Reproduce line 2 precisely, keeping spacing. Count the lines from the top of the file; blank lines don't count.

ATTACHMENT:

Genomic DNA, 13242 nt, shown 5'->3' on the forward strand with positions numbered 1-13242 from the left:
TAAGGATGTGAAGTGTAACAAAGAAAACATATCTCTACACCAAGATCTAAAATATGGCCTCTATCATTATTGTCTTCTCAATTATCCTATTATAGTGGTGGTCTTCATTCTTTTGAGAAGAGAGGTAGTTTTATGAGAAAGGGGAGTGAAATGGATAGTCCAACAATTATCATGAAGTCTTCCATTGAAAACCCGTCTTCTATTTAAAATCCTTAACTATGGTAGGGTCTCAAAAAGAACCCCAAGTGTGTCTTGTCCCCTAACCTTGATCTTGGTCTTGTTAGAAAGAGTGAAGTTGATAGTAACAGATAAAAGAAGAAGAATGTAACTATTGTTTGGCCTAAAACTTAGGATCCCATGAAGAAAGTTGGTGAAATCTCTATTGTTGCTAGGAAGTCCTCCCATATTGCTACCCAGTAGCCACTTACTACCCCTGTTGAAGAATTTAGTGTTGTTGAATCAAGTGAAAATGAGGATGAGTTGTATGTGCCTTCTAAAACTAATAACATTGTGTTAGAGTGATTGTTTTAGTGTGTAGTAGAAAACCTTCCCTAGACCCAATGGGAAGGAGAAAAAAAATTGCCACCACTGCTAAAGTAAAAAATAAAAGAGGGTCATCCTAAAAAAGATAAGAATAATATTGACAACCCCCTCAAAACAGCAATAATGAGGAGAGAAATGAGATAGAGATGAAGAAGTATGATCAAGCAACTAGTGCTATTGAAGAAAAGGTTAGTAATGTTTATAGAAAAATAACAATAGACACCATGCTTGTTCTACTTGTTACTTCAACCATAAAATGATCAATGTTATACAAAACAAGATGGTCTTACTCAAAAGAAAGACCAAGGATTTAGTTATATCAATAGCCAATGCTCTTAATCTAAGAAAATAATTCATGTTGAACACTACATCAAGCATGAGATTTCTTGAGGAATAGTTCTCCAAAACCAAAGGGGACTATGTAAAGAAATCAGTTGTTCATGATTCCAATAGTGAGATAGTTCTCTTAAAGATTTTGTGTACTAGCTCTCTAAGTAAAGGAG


TAAGGATGTGAAGTGTAACAAAGAAAACATATCTCTACACCAAGATCTAAAATATGGCCTCTATCATTATTGTCTTCTCAATTATCCTATTATAGTGGTGGTCTTCATTCTTTTGAGAAGAGAGGTAGTTTTATGAGAAAGGGGAGTGAAATGGATAGTCCAACAATTATCATGAAGTCTTCCATTGAAAACCCGTCTTCTATTTAAAATCCTTAACTATGGTAGGGTCTCAAAAAGAACCCCAAGTGTGTCTTGTCCCCTAACCTTGATCTTGGTCTTGTTAGAAAGAGTGAAGTTGATAGTAACAGATAAAAGAAGAAGAATGTAACTATTGTTTGGCCTAAAACTTAGGATCCCATGAAGAAAGTTGGTGAAATCTCTATTGTTGCTAGGAAGTCCTCCCATATTGCTACCCAGTAGCCACTTACTACCCCTGTTGAAGAATTTAGTGTTGTTGAATCAAGTGAAAATGAGGATGAGTTGTATGTGCCTTCTAAAACTAATAACATTGTGTTAGAGTGATTGTTTTAGTGTGTAGTAGAAAACCTTCCCTAGACCCAATGGGAAGGAGAAAAAAAATTGCCACCACTGCTAAAGTAAAAAATAAAAGAGGGTCATCCTAAAAAAGATAAGAATAATATTGACAACCCCCTCAAAACAGCAATAATGAGGAGAGAAATGAGATAGAGATGAAGAAGTATGATCAAGCAACTAGTGCTATTGAAGAAAAGGTTAGTAATGTTTATAGAAAAATAACAATAGACACCATGCTTGTTCTACTTGTTACTTCAACCATAAAATGATCAATGTTATACAAAACAAGATGGTCTTACTCAAAAGAAAGACCAAGGATTTAGTTATATCAATAGCCAATGCTCTTAATCTAAGAAAATAATTCATGTTGAACACTACATCAAGCATGAGATTTCTTGAGGAATAGTTCTCCAAAACCAAAGGGGACTATGTAAAGAAATCAGTTGTTCATGATTCCAATAGTGAGATAGTTCTCTTAAAGATTTTGTGTACTAGCTCTCTAAGTAAAGGAG